HAWAIIAN GARDENS, Calif. — Many restaurant owners are relying on third party delivery services to sustain their business after a year of indoor and outdoor dining bans, but some are saying the fees those services charge hurt struggling businesses more than they helped them.
Chuy Perez has been living his dream as the owner of Casa Adelita in Hawaiian Gardens for 25 years, but this year has proved to be especially difficult.
He worked his way up in the restaurant industry, knowing it would all be worth it one day when he’d open his own.
At just 26, he got that chance, finding an abandoned building and investing every dollar he had.
"Since that we are here with my family, my wife, my son, my daughter,” Perez said.
But now, Perez is in the same boat as every other restaurant owner, and his small business — run by a family whose first language is Spanish — wasn’t equipped to switch to takeout and delivery only. He now uses several delivery services, like Uber Eats and Postmates, but said their fees are excessive.
"These companies, they do charge a high rate. [I] Hope that they can reduce that fee so that can help us survive in this bad situation," Perez said.
The City of Hawaiian Gardens decided not to give the third party delivery services a choice. Staff signed an urgency ordinance that put a cap on the fees delivery companies can charge restaurants. Those fees typically vary depending on the company, but it runs anywhere between 15% and 30%.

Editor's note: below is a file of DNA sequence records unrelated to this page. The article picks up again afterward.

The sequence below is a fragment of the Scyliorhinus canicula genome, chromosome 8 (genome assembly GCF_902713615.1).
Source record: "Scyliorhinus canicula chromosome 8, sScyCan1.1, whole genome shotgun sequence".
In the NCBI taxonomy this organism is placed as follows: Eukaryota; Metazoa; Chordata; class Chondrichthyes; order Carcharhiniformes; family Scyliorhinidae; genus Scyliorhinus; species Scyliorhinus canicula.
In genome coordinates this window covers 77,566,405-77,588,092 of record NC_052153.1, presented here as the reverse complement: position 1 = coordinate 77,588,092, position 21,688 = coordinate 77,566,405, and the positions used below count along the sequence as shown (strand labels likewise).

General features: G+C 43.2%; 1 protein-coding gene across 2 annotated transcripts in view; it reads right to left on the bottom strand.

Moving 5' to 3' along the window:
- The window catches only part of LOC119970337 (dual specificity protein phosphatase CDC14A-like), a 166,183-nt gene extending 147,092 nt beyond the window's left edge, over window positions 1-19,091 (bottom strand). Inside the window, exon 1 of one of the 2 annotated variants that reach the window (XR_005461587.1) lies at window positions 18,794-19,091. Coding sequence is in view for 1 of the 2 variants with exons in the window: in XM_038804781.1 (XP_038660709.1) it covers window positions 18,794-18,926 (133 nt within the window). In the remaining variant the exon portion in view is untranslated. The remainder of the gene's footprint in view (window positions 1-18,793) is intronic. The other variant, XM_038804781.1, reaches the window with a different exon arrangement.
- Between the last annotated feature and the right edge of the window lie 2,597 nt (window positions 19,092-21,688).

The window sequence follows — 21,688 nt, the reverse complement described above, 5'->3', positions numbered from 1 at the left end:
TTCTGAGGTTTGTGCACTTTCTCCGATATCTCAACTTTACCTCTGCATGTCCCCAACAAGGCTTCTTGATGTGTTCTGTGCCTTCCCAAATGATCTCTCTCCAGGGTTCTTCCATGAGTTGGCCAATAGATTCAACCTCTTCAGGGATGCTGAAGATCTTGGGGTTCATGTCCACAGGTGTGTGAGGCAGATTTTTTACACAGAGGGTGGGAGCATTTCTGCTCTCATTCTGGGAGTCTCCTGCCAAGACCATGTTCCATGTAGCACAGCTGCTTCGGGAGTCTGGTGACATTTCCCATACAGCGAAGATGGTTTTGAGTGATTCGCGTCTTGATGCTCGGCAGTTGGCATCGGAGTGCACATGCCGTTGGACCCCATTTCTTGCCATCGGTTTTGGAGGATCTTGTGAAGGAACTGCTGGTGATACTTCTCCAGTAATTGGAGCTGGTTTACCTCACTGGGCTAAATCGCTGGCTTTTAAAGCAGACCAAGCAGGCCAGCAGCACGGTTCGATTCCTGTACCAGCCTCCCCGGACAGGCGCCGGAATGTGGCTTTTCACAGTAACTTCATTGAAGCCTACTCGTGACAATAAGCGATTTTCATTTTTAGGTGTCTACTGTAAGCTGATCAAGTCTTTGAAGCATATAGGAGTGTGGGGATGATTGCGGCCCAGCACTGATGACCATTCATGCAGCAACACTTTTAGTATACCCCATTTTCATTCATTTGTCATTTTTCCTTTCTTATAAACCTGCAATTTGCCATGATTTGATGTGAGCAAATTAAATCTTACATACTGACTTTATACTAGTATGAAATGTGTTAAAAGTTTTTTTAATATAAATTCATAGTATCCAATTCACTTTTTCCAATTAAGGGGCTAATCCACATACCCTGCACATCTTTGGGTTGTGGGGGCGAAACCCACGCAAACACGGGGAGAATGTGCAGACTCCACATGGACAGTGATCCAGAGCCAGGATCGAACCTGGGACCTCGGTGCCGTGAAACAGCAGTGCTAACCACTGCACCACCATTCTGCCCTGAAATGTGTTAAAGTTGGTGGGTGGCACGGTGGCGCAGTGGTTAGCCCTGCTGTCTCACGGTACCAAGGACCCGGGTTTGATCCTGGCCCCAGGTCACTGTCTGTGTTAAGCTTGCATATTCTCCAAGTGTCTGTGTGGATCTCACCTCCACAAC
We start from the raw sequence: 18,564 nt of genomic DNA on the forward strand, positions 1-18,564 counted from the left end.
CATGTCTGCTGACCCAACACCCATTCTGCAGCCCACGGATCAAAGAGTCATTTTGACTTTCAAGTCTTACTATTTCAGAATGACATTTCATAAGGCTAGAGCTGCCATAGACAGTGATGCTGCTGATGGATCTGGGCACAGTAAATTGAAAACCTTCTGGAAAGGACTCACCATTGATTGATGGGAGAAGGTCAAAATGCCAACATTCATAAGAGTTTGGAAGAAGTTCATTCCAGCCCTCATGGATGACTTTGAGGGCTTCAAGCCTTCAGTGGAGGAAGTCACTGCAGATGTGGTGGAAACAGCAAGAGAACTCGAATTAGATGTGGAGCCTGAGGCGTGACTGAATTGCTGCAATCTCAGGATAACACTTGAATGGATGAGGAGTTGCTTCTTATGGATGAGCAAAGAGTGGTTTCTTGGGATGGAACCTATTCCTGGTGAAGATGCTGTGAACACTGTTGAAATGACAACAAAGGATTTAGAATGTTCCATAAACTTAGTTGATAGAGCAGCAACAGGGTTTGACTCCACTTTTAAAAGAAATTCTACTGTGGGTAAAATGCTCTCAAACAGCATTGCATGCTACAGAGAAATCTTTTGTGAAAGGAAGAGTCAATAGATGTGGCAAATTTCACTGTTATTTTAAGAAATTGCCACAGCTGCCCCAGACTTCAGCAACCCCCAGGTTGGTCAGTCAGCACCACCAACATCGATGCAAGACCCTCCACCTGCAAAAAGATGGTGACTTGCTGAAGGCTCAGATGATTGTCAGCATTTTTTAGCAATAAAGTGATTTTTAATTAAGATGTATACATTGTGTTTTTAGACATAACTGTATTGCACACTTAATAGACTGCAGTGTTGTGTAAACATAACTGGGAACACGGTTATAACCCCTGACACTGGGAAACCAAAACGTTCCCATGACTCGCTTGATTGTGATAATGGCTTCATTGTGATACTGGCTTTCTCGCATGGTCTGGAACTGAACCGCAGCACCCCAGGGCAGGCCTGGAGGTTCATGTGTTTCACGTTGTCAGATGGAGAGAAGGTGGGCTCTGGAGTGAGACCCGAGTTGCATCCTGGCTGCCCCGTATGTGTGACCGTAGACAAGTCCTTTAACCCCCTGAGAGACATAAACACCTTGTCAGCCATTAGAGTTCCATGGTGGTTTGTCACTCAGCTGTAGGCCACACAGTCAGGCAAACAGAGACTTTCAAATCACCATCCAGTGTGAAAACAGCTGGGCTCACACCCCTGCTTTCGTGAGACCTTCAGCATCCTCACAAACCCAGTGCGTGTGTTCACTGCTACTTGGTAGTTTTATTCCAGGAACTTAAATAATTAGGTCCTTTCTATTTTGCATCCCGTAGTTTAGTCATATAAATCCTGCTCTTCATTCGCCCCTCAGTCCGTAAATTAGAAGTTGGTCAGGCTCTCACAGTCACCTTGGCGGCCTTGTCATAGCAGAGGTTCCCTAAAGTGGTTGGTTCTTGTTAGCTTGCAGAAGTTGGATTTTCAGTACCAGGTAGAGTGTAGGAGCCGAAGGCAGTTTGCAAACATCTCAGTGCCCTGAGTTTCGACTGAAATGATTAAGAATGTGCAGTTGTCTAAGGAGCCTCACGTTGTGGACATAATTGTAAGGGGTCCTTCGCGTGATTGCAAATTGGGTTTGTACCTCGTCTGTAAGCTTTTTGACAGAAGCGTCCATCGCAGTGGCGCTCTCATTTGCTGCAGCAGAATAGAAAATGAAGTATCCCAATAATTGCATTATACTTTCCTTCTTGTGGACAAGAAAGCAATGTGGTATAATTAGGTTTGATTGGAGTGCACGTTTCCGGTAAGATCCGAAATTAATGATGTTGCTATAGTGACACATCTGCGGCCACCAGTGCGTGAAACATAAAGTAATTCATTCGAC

City Manager Ernie Hernandez said they’re looking for any way to help the struggling businesses.
"We 100% respect private enterprise, but also want to ensure that our restaurants can basically stay afloat with everything that’s going on in the world today without being essentially price gouged by these companies because they don’t have any other alternative," he explained.
Hernandez said they've implemented a 15% cap on delivery fees, and a 5% cap on any other service fee the company may charge.
In the small town that relies almost solely on revenue from a casino that’s been closed for most of the last year, Hernandez said this will also help the city survive devastating shortfalls.
"It’s dual benefit. We can’t provide police and fire services if we don’t have the revenues to do so and we can’t get those revenues if our local businesses don’t thrive, so it’s a vicious cycle," he explained.
For the small business owner with a big dream, it’s emotional. Perez's gratitude for any help runs deeper now than ever before.
"It has been a really, really hard time for us," he said through tears.
A really hard time for a lot of us that also brings about new opportunities to lend a helping hand.